She looked around her office and instinctively turned back to the TV. Channel Six’s Michelle Korant was standing in the hallway outside 4–8 chattering excitedly and motioning with her hands as people poured into the courtroom behind her. Julia raised the volume.
‘This was completely unexpected, Tony,’ Michelle was saying. ‘Completely unexpected. Judge Farley is waiting on Corrections now to bring David Marquette back over from the Dade County Jail, which may take—’
Julia sucked in a quick breath at the news prompt that flashed underneath the pretty reporter.
THE JURY HAS REACHED A VERDICT
Anyone who’d still been in the Graham Building was now heading over across the street to the courthouse. TV trucks from every station with their forty-foot antennas lined the streets and circled the block. MDPD cars and City of Miami cruisers completely blocked off 14th Street, and more were busy setting up a perimeter around the building, their blue and red lights spinning. On the courthouse steps, a large, frenzied crowd of reporters swarmed around Rick Bellido as he tried to make his way across the street and into the building. Of course, Rick never took the entrance under the courthouse. And, of course, he never turned down an opportunity for an impromptu press conference. She heard his voice on the TV as she watched him out her window.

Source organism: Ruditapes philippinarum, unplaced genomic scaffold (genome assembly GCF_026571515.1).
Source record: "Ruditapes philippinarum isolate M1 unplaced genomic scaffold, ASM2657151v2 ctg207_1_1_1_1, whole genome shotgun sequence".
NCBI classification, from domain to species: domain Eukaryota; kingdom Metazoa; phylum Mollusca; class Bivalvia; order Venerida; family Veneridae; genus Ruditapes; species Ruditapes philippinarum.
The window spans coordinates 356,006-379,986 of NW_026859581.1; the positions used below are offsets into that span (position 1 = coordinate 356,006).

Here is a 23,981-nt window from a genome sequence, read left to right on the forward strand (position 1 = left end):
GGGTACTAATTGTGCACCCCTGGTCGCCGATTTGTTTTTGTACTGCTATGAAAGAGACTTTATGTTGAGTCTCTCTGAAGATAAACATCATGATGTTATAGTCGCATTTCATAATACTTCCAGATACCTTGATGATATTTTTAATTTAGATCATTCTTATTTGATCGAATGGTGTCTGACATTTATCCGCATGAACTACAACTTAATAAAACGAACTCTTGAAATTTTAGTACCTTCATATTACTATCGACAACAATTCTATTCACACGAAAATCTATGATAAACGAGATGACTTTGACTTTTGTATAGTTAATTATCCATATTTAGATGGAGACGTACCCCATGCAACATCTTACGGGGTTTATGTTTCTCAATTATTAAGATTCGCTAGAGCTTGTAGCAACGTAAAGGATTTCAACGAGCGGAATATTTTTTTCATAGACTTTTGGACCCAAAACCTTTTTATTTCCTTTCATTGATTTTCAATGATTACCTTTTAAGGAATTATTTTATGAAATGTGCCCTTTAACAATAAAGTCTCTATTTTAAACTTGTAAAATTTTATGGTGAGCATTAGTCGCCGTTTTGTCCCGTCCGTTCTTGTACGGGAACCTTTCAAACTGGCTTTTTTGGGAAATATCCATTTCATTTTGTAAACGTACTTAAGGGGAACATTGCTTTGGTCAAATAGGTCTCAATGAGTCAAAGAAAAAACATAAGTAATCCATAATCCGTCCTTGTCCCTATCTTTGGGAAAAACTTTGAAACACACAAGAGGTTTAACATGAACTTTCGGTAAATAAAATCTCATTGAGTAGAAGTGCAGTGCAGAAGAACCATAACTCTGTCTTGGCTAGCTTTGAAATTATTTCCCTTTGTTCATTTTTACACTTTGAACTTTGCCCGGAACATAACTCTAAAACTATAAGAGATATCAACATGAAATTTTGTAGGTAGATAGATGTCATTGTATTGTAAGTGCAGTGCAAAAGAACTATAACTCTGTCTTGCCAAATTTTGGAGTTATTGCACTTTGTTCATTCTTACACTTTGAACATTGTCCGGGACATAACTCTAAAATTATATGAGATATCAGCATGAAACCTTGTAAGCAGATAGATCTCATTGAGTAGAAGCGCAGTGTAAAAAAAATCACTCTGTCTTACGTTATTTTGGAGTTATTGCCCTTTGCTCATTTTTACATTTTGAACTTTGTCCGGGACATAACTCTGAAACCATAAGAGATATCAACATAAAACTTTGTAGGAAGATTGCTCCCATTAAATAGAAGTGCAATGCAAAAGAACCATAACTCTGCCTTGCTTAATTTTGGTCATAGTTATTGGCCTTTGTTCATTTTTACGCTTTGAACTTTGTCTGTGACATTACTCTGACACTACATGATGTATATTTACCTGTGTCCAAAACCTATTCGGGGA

Julia had gotten dozens of verdicts back in her career as a prosecutor. Even when it was just a simple County Court misdemeanor jury she was waiting on, there was always this incredible, sickening, exciting rush of adrenaline that filled her whole stomach the second the phone rang in her office and she heard the clerk’s voice tell her to head over, because her jury was back. The feeling wasn’t unique to just Julia, either; she knew every prosecutor felt it. Getting a verdict was probably the most thrilling, nerve-wracking part of the job. The excitement would build on the elevator ride downstairs, the walk across the street, through the courthouse. It was always a bit contagious, too, as word spread to others. Like little children blindly following the Pied Piper through town, people who didn’t know you or your case would fall in behind as you made your way to the courtroom. Even if the case wasn’t important or newsworthy, the jury had a verdict.
Plea of Insanity by Jilliane Hoffman / History & Fiction have rating 4 out of 5 / Based on32 votes